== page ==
However, between the 18-200 and the 60mm Micro Nikkor I have been able to compose shots for every situation I've run into so far.  I find myself using the 18-200 at 200mm quite often, close focused and moving my tripod back and forth to get the proper closest focus point.  I also use my 60mm Micro Nikkor quite often, mounting my new D7000 on a sturdy tripod, stopping down to f22 and just exposing a single shot if I don't need a lot of depth of focus.

Remember, the closer you are to your subject the narrower your depth of focus becomes.  I find that very close shots require that I use HF, but moving back a couple of inches greatly increases my depth of focus, and sometimes, I actually WANT my backgrounds to be out of focus.

Although I agree that the cheap (but good) 18-55mm f3.5 kit lens combined with your 70-200 would probably be okay, especially if you buy a set of close-up lens/filters for the lens fronts, if you are serious about your model photography you should look for a used AF Micro Nikkor 60mm f2.8.  I paid $275 for mine, which was a real bargain and it is optically as good as the much more expensive G-model and much sturdier mechanically as well as having an f-stop ring for full manual control, which the new replacement lens does NOT have.

You will also need a remote release (or radio remote release) for your camera body, a sturdy tripod and some 5,000K lights to properly light up your subjects.

Additionally, Photoshop Essentials will go a long way to assist you to manipulate your photos.  Another option would be an older, used version of Photoshop which come up for sale quite often on eBay for practically nothing. Make sure it comes with all the manuals and especially the activation code.  I use Photoshop CS-4 and I don't see any reason to upgrade.

I have other pointers if you need additional assistance, so feel free to ask questions.

Hope this helps.

Bob Gilmore
Modeling the UP in 1951 between Ogden and Wahsatch 
« Last Edit: November 02, 2017, 03:53:22 AM by robert3985 »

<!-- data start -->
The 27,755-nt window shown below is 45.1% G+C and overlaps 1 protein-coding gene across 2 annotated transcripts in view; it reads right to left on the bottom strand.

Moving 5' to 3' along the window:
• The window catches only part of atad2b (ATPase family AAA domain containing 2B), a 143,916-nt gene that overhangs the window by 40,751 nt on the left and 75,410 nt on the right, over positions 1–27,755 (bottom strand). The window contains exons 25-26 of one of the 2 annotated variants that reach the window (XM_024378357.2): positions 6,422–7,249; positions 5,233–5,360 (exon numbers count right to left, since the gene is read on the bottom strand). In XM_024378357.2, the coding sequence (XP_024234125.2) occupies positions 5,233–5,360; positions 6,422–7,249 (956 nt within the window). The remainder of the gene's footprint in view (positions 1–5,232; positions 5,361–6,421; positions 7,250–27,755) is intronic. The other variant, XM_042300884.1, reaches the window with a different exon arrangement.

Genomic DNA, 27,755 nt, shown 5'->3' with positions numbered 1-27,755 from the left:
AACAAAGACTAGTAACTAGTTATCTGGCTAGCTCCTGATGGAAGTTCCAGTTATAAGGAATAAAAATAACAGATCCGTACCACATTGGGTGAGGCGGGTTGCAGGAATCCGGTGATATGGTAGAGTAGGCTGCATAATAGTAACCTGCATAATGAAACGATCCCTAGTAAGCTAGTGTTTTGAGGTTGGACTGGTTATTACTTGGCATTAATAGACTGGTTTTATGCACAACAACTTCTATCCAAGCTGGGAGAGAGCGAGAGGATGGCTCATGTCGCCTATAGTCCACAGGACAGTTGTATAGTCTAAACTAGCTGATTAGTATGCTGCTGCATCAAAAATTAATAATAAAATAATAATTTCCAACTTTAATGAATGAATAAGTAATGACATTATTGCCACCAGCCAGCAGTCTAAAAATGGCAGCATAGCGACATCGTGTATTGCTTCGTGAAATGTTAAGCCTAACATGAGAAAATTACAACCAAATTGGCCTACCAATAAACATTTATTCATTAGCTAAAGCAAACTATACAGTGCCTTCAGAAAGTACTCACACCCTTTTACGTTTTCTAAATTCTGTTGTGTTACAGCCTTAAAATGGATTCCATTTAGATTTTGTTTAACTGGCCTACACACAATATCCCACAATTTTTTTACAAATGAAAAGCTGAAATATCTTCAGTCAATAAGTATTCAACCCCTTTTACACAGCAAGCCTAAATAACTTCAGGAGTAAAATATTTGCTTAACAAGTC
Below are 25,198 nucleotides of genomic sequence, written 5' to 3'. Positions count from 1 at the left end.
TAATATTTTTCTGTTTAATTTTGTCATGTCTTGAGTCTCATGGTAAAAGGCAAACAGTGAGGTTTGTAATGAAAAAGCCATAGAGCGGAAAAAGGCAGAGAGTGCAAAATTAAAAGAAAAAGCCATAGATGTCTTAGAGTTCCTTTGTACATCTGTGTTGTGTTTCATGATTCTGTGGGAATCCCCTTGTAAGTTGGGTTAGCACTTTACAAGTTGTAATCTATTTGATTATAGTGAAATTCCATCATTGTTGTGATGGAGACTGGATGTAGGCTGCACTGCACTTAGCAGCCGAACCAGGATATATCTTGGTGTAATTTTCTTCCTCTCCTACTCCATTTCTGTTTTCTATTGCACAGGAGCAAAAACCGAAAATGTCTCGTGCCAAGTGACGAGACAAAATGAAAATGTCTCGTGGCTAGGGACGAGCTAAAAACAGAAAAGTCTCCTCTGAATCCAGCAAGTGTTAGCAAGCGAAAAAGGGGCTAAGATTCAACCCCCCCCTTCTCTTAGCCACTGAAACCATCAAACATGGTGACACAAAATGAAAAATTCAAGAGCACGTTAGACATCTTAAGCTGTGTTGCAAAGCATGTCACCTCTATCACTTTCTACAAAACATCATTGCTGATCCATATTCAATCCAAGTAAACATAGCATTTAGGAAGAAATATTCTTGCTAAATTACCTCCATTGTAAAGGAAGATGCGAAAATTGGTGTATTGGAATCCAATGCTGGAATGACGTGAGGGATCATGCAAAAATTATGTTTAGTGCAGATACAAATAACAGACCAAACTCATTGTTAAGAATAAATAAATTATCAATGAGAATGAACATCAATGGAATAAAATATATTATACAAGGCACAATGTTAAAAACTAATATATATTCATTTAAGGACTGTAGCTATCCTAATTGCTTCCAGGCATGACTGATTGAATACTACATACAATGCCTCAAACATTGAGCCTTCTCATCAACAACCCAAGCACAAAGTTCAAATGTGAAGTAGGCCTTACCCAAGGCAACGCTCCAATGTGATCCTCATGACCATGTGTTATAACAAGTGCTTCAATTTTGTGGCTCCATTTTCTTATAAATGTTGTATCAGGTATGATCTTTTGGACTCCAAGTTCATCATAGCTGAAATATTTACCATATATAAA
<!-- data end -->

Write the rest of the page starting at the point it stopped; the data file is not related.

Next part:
DKS

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Re: Best focal length?
« Reply #5 on: January 10, 2012, 09:38:43 AM »
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I've found a set of extension tubes to provide an adequate macro lens substitute. This also allows you to use your choice of lens for the shot.

I've posted a couple of articles online about my experiences, here and here.

diezmon

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Re: Best focal length?
« Reply #6 on: January 10, 2012, 11:43:18 AM »
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As for use, I'd like to have something for publishing work, as well as decent web shots on the forums, etc... 

I'd been working on modifying a kato truss bridge, and thought I'd write it up. So I took pics with my little one shot digital, which turned out looking OK, but not great.  I need better control over focus and lighting for closeups.



Take, for example Bill's article on the Hiawatha work.  I'd like to take photos of rolling stock like that.   I'm not so worried about depth of field in a single shot, since I'd like to learn how to use helicon.   That said though, the smallest f possible would be good. 

Thanks for all the info guys.  I think what I'll have to do is take it into National Camera and try a couple out. 

Oh, and I didn't mention.. I ain't got no money  ;)
« Last Edit: January 10, 2012, 11:45:30 AM by diezmon »

DKS

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Re: Best focal length?
« Reply #7 on: January 10, 2012, 02:07:15 PM »
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Oh, and I didn't mention.. I ain't got no money  ;)

Two options... Try CombineZ--it's free. Or, you can send me the images, and I'll do the stacking with Helicon.

wcfn100

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Re: Best focal length?
« Reply #8 on: January 10, 2012, 02:14:44 PM »
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HF should have a free trial but CZ works very well. In fact I think the last shot I posted might have been CZ and not HF.

Jason

Smike

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Re: Best focal length?
« Reply #9 on: January 10, 2012, 05:57:12 PM »
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Also something to keep in mind is that most DX format cameras will max out on sharpness (via diffraction) beyond F11 or F13 with a lens. If you go beyond that you may get more in focus (DOF) but overall sharpness will start to suffer. Not a problem on a 12mp image downsized to display on the web, but may work against you in full res magazine comp.  You can always test and shoot a range of shots adjusting F stop to see, then zoommed in on screen to 100%. 

Of course all this could be just taking this way too seriously :facepalm:

NS-CRE

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Re: Best focal length?